The History of Solar Car Racing

Electric Vehicles

The harnessing of electrical energy is one of mankind's greatest achievements. English chemist John F. Daniell was credited with developing the first "primary" cell, even though his work was a continuation of the research carried out in the late 1700's by Italian scientist Alessandro Volta.

Volta's battery (or galvanic cell), called the "Voltaic Pile," consisted of silver and zinc discs separated with cardboard and soaked in salt water. Daniell's primary cell was more efficient, but French physicist Gaston Plante took this discovery one step further in 1859 with the invention of the lead-acid storage battery. The modern "dry cell" battery was developed just a few years later by another Frenchman, Georges Leclanche.

By 1900, 38% of pleasure cars sold in the U.S. were electrically powered, 22% gasoline-driven, and 40% steam-driven. But steam had had its day, and the wealthy showed an overwhelming admiration for the quietness and simplicity of the electric cars.

The French BGS Electric Car held the world's distance record on a single charge - 290km in 1900. Electric-powered taxis plied the streets of New York, but country trips were a constant problem. With no power source at their country estates to recharge the batteries of their carriages, the wealthy found electric transport had its limitations. The development of the automobile starter motor by Charles Kettering in 1911 ended the electric vehicle's hold on the market place.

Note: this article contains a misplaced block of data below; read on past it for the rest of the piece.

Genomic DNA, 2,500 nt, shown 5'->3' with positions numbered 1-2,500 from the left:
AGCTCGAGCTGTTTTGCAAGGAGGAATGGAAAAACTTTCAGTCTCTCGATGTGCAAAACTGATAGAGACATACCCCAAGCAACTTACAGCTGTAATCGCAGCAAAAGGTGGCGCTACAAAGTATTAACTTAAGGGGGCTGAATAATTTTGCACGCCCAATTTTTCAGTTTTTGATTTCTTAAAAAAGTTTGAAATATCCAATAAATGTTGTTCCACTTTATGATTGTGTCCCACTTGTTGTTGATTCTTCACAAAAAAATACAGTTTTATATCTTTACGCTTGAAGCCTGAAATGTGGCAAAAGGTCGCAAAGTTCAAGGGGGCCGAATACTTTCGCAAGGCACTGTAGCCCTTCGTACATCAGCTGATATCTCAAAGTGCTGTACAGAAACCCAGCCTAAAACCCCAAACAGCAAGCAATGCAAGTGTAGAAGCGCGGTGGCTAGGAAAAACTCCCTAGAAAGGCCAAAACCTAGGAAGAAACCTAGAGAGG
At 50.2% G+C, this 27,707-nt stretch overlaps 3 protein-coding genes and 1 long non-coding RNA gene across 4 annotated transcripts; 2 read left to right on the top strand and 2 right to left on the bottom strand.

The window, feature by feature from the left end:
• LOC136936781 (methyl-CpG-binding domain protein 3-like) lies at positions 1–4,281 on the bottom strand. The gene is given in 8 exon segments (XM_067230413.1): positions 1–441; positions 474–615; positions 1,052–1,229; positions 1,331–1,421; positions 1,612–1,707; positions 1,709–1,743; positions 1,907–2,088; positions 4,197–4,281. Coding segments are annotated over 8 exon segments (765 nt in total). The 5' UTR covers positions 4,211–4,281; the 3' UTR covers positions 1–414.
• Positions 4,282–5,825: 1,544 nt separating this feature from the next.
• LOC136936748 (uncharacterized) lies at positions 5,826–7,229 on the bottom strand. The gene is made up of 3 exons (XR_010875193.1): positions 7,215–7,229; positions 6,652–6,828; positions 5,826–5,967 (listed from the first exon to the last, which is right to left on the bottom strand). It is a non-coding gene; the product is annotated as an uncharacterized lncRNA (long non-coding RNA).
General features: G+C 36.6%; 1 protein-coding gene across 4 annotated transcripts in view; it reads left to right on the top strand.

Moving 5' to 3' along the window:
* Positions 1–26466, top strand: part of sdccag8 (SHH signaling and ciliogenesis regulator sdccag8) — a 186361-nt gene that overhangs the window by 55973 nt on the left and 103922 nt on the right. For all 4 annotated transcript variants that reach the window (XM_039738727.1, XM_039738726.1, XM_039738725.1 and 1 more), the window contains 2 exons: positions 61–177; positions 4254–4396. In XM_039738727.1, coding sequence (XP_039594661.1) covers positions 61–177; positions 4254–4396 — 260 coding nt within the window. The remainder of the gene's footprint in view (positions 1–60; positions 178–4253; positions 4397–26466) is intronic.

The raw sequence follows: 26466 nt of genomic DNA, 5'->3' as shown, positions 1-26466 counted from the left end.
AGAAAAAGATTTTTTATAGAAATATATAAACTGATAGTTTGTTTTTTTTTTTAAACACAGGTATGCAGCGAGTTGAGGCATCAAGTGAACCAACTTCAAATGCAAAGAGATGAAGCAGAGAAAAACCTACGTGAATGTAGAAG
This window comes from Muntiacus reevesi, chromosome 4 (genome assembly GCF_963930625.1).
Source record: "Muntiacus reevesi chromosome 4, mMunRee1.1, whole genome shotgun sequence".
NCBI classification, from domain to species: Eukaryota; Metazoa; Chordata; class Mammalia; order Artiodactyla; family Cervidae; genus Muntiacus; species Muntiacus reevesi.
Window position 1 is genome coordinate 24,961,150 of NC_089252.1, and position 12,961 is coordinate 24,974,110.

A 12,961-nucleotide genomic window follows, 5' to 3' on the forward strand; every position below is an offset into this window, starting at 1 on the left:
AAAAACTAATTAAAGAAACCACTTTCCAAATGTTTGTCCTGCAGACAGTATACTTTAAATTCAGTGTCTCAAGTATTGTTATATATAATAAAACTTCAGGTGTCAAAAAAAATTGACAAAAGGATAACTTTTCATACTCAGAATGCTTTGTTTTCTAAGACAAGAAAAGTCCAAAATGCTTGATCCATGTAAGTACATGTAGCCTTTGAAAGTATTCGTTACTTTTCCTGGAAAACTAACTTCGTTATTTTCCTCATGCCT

The year 1912 was the high point for electric vehicles in the U.S. with almost 34,000 cars, trucks and buses registered for road use. This trend for electric vehicles went downhill from here with only limited use in specialized commercial applications.

The 1967 GM Electrovan was one of the most famous examples of the fuel cell electric vehicle. Using NASA technology, GM engineers developed a means of using a non-liquid membrane and platinum electrodes which acted as a catalyst in the presence of hydrogen and oxygen. It was effective, but costly.

Electric vehicles even made it to the moon with the Apollo 15, 16 and 17 missions. Despite this success, the EV has continued to be plagued with problems that restrict its use, namely cost, range, weight and recharging time. Solutions to these problems are within our grasp, and are presently being implemented in the new electric vehicles rolling off the assembly line.

Storing the Sun's Energy

Photovoltaic cells are constructed of semiconductor materials which can absorb light and convert it to electricity. The term itself is derived from the Greek "photo" meaning light, and "voltaic" from Alessandro Volta.